The Conundrum of the Sarah Connor Chronicles: Even If She Wins, She Loses
So I'm watching Fox's cool new Terminator series, the Sarah Connor Chronicles, and getting angry in ways that only a sci fi geek can.
Because I just realized what has bummed me out about this series from the beginning: If Sarah Conner loses, her son is killed by a Terminator and the series -- not to mention the world she and her buddies inhabit -- is gone. But if she succeeds, and somehow manages to stop the construction of the intelligent supercomputer known as Skynet, then the series is over and she loses. (if you have no idea what I'm talking about, click here or watch the video summation here).
So we are stuck in another Gilligan's Island-style series where the hero can't really fail or succeed without totally screwing up the show's premise. (and let's be honest: can Brit actress Lena Headey really compare to kickbutt movie mom Linda Hamilton, see left)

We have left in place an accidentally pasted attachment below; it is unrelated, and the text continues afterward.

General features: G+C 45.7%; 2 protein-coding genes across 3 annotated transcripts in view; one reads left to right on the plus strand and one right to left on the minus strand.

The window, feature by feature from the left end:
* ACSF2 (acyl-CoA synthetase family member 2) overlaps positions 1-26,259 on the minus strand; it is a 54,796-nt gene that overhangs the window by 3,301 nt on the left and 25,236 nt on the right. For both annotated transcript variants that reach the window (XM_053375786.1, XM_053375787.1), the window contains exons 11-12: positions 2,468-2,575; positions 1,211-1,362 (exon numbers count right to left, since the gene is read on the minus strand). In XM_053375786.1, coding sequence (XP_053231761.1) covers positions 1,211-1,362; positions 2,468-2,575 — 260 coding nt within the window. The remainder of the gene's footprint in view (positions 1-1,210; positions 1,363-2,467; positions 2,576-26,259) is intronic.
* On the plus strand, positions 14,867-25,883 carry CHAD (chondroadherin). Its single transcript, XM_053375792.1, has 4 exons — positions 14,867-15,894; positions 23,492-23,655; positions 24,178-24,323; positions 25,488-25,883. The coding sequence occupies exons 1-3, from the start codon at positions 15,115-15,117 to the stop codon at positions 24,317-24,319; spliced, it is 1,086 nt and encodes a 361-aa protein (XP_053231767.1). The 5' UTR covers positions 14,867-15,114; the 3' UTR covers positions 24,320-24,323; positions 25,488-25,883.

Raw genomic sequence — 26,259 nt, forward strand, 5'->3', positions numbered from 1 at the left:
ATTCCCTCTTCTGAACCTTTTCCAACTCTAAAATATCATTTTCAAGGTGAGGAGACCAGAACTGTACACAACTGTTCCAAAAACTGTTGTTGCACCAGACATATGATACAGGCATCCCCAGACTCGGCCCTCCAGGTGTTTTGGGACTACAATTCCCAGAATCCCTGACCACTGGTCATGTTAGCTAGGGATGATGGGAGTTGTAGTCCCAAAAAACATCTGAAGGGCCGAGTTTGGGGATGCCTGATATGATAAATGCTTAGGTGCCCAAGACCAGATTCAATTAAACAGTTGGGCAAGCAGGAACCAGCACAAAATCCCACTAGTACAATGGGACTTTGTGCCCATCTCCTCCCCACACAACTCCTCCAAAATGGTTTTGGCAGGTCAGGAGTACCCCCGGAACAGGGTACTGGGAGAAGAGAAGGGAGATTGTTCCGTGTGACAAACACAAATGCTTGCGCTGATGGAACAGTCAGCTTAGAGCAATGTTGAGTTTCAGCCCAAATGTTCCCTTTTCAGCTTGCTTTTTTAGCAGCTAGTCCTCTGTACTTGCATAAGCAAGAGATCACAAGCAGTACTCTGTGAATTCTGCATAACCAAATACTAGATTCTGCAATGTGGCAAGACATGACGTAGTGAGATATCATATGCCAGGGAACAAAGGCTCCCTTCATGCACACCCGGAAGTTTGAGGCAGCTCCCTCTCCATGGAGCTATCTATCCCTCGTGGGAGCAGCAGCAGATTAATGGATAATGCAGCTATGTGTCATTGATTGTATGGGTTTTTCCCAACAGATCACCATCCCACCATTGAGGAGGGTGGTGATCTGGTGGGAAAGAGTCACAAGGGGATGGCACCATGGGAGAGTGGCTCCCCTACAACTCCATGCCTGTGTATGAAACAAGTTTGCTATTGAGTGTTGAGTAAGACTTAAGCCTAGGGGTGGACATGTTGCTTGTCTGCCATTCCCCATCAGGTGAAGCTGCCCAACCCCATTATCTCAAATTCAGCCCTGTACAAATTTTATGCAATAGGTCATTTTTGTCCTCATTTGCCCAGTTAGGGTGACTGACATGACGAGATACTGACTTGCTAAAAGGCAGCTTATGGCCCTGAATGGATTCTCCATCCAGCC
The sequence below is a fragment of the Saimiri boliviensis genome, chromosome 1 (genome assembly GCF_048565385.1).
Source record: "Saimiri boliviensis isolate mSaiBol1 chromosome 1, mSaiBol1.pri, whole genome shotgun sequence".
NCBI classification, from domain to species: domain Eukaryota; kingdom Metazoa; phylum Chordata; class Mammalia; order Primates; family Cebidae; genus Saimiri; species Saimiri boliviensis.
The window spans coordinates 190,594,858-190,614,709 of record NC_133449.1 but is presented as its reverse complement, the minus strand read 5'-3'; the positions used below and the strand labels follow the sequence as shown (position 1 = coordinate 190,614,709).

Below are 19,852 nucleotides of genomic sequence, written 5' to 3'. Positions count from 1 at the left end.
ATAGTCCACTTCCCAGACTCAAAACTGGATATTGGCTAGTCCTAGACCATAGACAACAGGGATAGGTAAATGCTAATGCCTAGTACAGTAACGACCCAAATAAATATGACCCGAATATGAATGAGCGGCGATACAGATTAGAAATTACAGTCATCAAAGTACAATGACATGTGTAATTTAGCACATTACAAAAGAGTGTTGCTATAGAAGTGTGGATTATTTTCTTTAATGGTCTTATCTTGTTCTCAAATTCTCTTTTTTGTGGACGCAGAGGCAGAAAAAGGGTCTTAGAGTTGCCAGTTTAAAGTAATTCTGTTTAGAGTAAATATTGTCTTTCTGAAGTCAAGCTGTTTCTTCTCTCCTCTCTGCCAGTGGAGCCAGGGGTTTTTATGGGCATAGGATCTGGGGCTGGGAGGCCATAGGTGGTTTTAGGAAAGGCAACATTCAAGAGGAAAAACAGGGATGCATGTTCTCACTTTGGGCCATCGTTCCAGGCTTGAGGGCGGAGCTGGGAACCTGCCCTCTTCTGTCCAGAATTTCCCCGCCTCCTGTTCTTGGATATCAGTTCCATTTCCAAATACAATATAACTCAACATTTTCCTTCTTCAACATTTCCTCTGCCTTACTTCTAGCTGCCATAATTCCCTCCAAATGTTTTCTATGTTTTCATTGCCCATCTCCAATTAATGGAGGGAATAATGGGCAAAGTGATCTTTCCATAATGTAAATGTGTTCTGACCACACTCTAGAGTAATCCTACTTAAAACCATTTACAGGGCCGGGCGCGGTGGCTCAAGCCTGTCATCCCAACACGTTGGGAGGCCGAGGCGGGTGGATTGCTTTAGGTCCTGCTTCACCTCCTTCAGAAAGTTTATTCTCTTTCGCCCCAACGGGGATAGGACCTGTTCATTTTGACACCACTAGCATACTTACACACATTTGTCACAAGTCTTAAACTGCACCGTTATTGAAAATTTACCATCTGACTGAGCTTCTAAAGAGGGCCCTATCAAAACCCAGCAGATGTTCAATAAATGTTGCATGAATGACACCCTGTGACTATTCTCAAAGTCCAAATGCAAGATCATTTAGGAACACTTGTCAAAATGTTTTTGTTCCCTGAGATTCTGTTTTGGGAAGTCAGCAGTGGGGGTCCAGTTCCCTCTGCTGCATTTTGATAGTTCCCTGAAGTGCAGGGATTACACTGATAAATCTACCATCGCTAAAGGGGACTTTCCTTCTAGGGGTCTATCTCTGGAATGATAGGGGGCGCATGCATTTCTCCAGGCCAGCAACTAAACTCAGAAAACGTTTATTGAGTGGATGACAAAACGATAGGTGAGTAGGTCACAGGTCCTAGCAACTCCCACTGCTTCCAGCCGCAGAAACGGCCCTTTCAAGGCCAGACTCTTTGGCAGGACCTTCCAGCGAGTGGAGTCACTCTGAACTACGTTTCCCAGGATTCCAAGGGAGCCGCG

Case in point: last night's episode, in which Sarah. her son John and the willowy terminator sent to protect him hijack a huge shipment of the metal which will be used to make Terminators, taken from an old bomb shelter, which will become the factory where the willowy protector was made.
So since they took the metal, doesn't that mean the Terminators won't be built? And doesn't that mean the protector won't be assembled?
I know, the bad guys could still build the factory in some future time. But that means their hard work hijacking the special metal didn't really stop anything. And why didn't they stop and think about any of this before taking the metal in the first place? Weren't they worried that stopping the construction of the factory would cause their metal protector (Summer Glau, at right) to disappear?
This is all probably making your brain hurt if you're not a sci fi geek like me. But it's also why TV is usually not the best place for telling time travel stories. Because the need to create cool moments -- the terminator telling Sarah she will be built where they are standing, for instance -- often outweigh the need to create a sensible narrative.
Which drives us sci fi geeks crazy. Wonder when Battlestar Galactica is due back on the air?